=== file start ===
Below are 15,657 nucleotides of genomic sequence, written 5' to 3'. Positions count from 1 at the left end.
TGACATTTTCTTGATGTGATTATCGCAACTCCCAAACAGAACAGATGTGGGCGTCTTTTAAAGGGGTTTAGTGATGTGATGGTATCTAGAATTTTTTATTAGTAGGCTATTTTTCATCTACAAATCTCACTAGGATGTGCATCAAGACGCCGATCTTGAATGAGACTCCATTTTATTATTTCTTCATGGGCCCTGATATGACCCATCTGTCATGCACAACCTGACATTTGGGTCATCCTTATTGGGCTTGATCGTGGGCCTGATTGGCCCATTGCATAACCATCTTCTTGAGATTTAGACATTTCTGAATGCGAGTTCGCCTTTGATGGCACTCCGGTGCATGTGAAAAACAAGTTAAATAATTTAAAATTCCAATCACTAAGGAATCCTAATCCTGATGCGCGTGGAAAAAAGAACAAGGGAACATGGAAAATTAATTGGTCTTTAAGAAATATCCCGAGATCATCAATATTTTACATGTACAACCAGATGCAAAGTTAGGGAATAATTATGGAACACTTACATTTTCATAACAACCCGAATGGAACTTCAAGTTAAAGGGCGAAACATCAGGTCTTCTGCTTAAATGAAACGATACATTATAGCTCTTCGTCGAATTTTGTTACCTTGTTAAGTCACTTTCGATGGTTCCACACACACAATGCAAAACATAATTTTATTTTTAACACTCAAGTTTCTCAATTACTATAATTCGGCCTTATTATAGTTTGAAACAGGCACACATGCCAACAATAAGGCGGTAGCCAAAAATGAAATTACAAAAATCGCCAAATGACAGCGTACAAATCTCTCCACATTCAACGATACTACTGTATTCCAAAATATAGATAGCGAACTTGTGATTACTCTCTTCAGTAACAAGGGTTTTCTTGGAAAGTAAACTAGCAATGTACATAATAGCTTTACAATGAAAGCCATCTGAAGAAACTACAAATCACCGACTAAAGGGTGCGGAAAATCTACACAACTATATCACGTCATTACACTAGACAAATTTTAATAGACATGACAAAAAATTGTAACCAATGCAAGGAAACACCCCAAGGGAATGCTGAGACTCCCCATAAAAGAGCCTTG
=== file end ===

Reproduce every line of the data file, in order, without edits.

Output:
Below are 15,657 nucleotides of genomic sequence, written 5' to 3'. Positions count from 1 at the left end.
TGACATTTTCTTGATGTGATTATCGCAACTCCCAAACAGAACAGATGTGGGCGTCTTTTAAAGGGGTTTAGTGATGTGATGGTATCTAGAATTTTTTATTAGTAGGCTATTTTTCATCTACAAATCTCACTAGGATGTGCATCAAGACGCCGATCTTGAATGAGACTCCATTTTATTATTTCTTCATGGGCCCTGATATGACCCATCTGTCATGCACAACCTGACATTTGGGTCATCCTTATTGGGCTTGATCGTGGGCCTGATTGGCCCATTGCATAACCATCTTCTTGAGATTTAGACATTTCTGAATGCGAGTTCGCCTTTGATGGCACTCCGGTGCATGTGAAAAACAAGTTAAATAATTTAAAATTCCAATCACTAAGGAATCCTAATCCTGATGCGCGTGGAAAAAAGAACAAGGGAACATGGAAAATTAATTGGTCTTTAAGAAATATCCCGAGATCATCAATATTTTACATGTACAACCAGATGCAAAGTTAGGGAATAATTATGGAACACTTACATTTTCATAACAACCCGAATGGAACTTCAAGTTAAAGGGCGAAACATCAGGTCTTCTGCTTAAATGAAACGATACATTATAGCTCTTCGTCGAATTTTGTTACCTTGTTAAGTCACTTTCGATGGTTCCACACACACAATGCAAAACATAATTTTATTTTTAACACTCAAGTTTCTCAATTACTATAATTCGGCCTTATTATAGTTTGAAACAGGCACACATGCCAACAATAAGGCGGTAGCCAAAAATGAAATTACAAAAATCGCCAAATGACAGCGTACAAATCTCTCCACATTCAACGATACTACTGTATTCCAAAATATAGATAGCGAACTTGTGATTACTCTCTTCAGTAACAAGGGTTTTCTTGGAAAGTAAACTAGCAATGTACATAATAGCTTTACAATGAAAGCCATCTGAAGAAACTACAAATCACCGACTAAAGGGTGCGGAAAATCTACACAACTATATCACGTCATTACACTAGACAAATTTTAATAGACATGACAAAAAATTGTAACCAATGCAAGGAAACACCCCAAGGGAATGCTGAGACTCCCCATAAAAGAGCCTTG